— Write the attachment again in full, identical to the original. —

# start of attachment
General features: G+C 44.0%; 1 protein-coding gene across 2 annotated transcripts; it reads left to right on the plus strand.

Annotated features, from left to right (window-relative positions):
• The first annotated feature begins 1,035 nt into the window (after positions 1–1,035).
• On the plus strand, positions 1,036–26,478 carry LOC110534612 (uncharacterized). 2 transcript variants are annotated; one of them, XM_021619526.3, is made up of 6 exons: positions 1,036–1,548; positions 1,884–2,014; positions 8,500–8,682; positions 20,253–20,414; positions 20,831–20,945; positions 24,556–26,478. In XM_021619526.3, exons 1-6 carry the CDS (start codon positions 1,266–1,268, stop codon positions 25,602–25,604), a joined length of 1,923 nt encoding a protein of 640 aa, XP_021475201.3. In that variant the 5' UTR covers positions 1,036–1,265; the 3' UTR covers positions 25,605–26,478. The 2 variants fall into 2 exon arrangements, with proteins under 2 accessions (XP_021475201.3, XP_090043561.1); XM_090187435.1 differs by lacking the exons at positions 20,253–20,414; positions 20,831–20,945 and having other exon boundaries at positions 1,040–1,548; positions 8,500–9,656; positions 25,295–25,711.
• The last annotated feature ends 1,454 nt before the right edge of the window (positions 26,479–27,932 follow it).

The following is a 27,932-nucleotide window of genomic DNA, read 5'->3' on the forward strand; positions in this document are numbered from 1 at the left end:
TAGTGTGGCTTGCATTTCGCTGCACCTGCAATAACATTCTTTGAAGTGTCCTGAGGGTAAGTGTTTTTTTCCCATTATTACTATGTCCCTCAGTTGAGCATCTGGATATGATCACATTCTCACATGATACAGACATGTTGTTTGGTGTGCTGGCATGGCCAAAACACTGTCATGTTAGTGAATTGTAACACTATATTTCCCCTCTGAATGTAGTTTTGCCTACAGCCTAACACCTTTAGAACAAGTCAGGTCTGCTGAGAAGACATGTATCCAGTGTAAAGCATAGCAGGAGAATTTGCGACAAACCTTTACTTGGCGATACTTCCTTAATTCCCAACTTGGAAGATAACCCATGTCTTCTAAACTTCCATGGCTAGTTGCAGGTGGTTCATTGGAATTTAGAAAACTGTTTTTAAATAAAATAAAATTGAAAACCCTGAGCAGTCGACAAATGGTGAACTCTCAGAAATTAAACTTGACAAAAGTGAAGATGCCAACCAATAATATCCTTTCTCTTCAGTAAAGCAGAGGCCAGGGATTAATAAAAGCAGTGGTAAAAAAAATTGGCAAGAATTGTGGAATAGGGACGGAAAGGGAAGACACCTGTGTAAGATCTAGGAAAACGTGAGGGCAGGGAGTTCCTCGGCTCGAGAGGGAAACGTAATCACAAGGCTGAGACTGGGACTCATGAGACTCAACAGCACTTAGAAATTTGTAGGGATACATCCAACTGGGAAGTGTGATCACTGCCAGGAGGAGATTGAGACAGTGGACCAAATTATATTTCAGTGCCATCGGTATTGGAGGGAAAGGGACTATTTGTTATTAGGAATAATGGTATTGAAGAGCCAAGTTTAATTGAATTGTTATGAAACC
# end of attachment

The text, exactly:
General features: G+C 44.0%; 1 protein-coding gene across 2 annotated transcripts; it reads left to right on the plus strand.

Annotated features, from left to right (window-relative positions):
• The first annotated feature begins 1,035 nt into the window (after positions 1–1,035).
• On the plus strand, positions 1,036–26,478 carry LOC110534612 (uncharacterized). 2 transcript variants are annotated; one of them, XM_021619526.3, is made up of 6 exons: positions 1,036–1,548; positions 1,884–2,014; positions 8,500–8,682; positions 20,253–20,414; positions 20,831–20,945; positions 24,556–26,478. In XM_021619526.3, exons 1-6 carry the CDS (start codon positions 1,266–1,268, stop codon positions 25,602–25,604), a joined length of 1,923 nt encoding a protein of 640 aa, XP_021475201.3. In that variant the 5' UTR covers positions 1,036–1,265; the 3' UTR covers positions 25,605–26,478. The 2 variants fall into 2 exon arrangements, with proteins under 2 accessions (XP_021475201.3, XP_090043561.1); XM_090187435.1 differs by lacking the exons at positions 20,253–20,414; positions 20,831–20,945 and having other exon boundaries at positions 1,040–1,548; positions 8,500–9,656; positions 25,295–25,711.
• The last annotated feature ends 1,454 nt before the right edge of the window (positions 26,479–27,932 follow it).

The following is a 27,932-nucleotide window of genomic DNA, read 5'->3' on the forward strand; positions in this document are numbered from 1 at the left end:
TAGTGTGGCTTGCATTTCGCTGCACCTGCAATAACATTCTTTGAAGTGTCCTGAGGGTAAGTGTTTTTTTCCCATTATTACTATGTCCCTCAGTTGAGCATCTGGATATGATCACATTCTCACATGATACAGACATGTTGTTTGGTGTGCTGGCATGGCCAAAACACTGTCATGTTAGTGAATTGTAACACTATATTTCCCCTCTGAATGTAGTTTTGCCTACAGCCTAACACCTTTAGAACAAGTCAGGTCTGCTGAGAAGACATGTATCCAGTGTAAAGCATAGCAGGAGAATTTGCGACAAACCTTTACTTGGCGATACTTCCTTAATTCCCAACTTGGAAGATAACCCATGTCTTCTAAACTTCCATGGCTAGTTGCAGGTGGTTCATTGGAATTTAGAAAACTGTTTTTAAATAAAATAAAATTGAAAACCCTGAGCAGTCGACAAATGGTGAACTCTCAGAAATTAAACTTGACAAAAGTGAAGATGCCAACCAATAATATCCTTTCTCTTCAGTAAAGCAGAGGCCAGGGATTAATAAAAGCAGTGGTAAAAAAAATTGGCAAGAATTGTGGAATAGGGACGGAAAGGGAAGACACCTGTGTAAGATCTAGGAAAACGTGAGGGCAGGGAGTTCCTCGGCTCGAGAGGGAAACGTAATCACAAGGCTGAGACTGGGACTCATGAGACTCAACAGCACTTAGAAATTTGTAGGGATACATCCAACTGGGAAGTGTGATCACTGCCAGGAGGAGATTGAGACAGTGGACCAAATTATATTTCAGTGCCATCGGTATTGGAGGGAAAGGGACTATTTGTTATTAGGAATAATGGTATTGAAGAGCCAAGTTTAATTGAATTGTTATGAAACC